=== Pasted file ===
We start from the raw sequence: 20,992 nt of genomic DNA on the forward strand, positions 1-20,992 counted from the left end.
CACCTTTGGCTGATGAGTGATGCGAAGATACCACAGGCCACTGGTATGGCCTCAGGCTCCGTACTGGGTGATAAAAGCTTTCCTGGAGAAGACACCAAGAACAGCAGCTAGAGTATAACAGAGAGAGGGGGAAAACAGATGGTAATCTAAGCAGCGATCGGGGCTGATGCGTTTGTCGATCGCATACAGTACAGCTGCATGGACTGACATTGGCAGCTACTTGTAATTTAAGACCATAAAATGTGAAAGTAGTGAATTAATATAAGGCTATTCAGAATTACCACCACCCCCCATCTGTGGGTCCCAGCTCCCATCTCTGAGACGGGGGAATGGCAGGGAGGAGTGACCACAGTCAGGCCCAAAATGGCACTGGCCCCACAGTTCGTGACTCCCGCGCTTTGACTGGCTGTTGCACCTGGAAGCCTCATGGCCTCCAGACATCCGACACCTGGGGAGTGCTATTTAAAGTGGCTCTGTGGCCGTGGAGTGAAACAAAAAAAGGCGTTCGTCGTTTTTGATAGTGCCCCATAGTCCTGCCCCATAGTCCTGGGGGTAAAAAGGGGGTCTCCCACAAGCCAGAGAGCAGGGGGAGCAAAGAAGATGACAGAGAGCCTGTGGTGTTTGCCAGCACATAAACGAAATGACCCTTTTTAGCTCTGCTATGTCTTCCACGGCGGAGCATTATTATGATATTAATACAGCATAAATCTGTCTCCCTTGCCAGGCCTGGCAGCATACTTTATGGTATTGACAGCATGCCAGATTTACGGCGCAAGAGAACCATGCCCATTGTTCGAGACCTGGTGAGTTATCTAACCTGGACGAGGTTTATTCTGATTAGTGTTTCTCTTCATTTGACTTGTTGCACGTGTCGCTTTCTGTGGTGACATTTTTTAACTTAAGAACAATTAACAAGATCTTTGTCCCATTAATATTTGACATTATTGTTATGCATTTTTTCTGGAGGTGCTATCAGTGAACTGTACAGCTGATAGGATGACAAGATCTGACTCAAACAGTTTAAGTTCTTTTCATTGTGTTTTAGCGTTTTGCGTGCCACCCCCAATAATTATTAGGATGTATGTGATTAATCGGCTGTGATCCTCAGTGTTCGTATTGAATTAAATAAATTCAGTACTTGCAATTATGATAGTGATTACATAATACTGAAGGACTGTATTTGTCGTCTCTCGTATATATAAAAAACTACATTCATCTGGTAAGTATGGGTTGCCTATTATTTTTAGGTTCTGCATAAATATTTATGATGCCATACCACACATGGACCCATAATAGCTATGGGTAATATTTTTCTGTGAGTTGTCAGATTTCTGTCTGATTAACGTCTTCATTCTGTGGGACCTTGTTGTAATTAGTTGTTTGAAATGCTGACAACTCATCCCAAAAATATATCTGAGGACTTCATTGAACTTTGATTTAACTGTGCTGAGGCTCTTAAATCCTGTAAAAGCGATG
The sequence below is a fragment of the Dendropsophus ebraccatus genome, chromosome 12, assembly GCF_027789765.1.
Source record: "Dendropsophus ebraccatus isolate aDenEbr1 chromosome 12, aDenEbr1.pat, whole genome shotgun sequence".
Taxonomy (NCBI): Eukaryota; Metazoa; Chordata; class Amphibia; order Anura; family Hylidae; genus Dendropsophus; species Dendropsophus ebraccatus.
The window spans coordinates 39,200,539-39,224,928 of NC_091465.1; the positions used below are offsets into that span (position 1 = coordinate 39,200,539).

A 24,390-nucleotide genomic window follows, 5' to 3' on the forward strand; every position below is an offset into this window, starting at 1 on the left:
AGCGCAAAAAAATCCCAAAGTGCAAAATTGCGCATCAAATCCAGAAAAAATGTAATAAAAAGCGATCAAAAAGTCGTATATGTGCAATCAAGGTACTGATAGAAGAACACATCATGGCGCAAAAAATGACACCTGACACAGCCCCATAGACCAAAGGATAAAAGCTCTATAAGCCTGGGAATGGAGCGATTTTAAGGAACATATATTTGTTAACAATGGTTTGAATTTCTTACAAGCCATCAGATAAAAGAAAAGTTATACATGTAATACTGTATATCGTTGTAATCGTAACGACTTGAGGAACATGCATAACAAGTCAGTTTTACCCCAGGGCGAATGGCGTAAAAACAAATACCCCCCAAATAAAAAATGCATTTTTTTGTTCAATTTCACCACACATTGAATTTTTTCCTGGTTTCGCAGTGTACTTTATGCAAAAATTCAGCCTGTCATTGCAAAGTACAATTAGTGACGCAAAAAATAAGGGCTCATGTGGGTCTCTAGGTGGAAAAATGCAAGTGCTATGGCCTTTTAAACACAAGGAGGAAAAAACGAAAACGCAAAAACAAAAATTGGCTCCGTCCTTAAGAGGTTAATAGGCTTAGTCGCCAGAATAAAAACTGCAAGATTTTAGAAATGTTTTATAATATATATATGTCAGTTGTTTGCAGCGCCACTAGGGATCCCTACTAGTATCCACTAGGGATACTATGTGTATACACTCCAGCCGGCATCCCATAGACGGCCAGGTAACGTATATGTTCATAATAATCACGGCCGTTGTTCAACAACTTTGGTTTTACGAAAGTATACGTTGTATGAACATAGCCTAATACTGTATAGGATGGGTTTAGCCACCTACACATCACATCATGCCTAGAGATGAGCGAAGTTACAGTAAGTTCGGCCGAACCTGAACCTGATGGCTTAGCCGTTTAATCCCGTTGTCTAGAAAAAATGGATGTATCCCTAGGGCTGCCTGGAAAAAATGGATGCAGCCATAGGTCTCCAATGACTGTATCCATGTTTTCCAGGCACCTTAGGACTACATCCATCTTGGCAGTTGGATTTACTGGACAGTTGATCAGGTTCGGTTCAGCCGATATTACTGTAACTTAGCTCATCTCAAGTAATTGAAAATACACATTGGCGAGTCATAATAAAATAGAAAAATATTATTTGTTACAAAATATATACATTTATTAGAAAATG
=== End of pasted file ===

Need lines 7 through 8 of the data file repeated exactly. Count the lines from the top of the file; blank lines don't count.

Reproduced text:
A 24,390-nucleotide genomic window follows, 5' to 3' on the forward strand; every position below is an offset into this window, starting at 1 on the left:
AGCGCAAAAAAATCCCAAAGTGCAAAATTGCGCATCAAATCCAGAAAAAATGTAATAAAAAGCGATCAAAAAGTCGTATATGTGCAATCAAGGTACTGATAGAAGAACACATCATGGCGCAAAAAATGACACCTGACACAGCCCCATAGACCAAAGGATAAAAGCTCTATAAGCCTGGGAATGGAGCGATTTTAAGGAACATATATTTGTTAACAATGGTTTGAATTTCTTACAAGCCATCAGATAAAAGAAAAGTTATACATGTAATACTGTATATCGTTGTAATCGTAACGACTTGAGGAACATGCATAACAAGTCAGTTTTACCCCAGGGCGAATGGCGTAAAAACAAATACCCCCCAAATAAAAAATGCATTTTTTTGTTCAATTTCACCACACATTGAATTTTTTCCTGGTTTCGCAGTGTACTTTATGCAAAAATTCAGCCTGTCATTGCAAAGTACAATTAGTGACGCAAAAAATAAGGGCTCATGTGGGTCTCTAGGTGGAAAAATGCAAGTGCTATGGCCTTTTAAACACAAGGAGGAAAAAACGAAAACGCAAAAACAAAAATTGGCTCCGTCCTTAAGAGGTTAATAGGCTTAGTCGCCAGAATAAAAACTGCAAGATTTTAGAAATGTTTTATAATATATATATGTCAGTTGTTTGCAGCGCCACTAGGGATCCCTACTAGTATCCACTAGGGATACTATGTGTATACACTCCAGCCGGCATCCCATAGACGGCCAGGTAACGTATATGTTCATAATAATCACGGCCGTTGTTCAACAACTTTGGTTTTACGAAAGTATACGTTGTATGAACATAGCCTAATACTGTATAGGATGGGTTTAGCCACCTACACATCACATCATGCCTAGAGATGAGCGAAGTTACAGTAAGTTCGGCCGAACCTGAACCTGATGGCTTAGCCGTTTAATCCCGTTGTCTAGAAAAAATGGATGTATCCCTAGGGCTGCCTGGAAAAAATGGATGCAGCCATAGGTCTCCAATGACTGTATCCATGTTTTCCAGGCACCTTAGGACTACATCCATCTTGGCAGTTGGATTTACTGGACAGTTGATCAGGTTCGGTTCAGCCGATATTACTGTAACTTAGCTCATCTCAAGTAATTGAAAATACACATTGGCGAGTCATAATAAAATAGAAAAATATTATTTGTTACAAAATATATACATTTATTAGAAAATG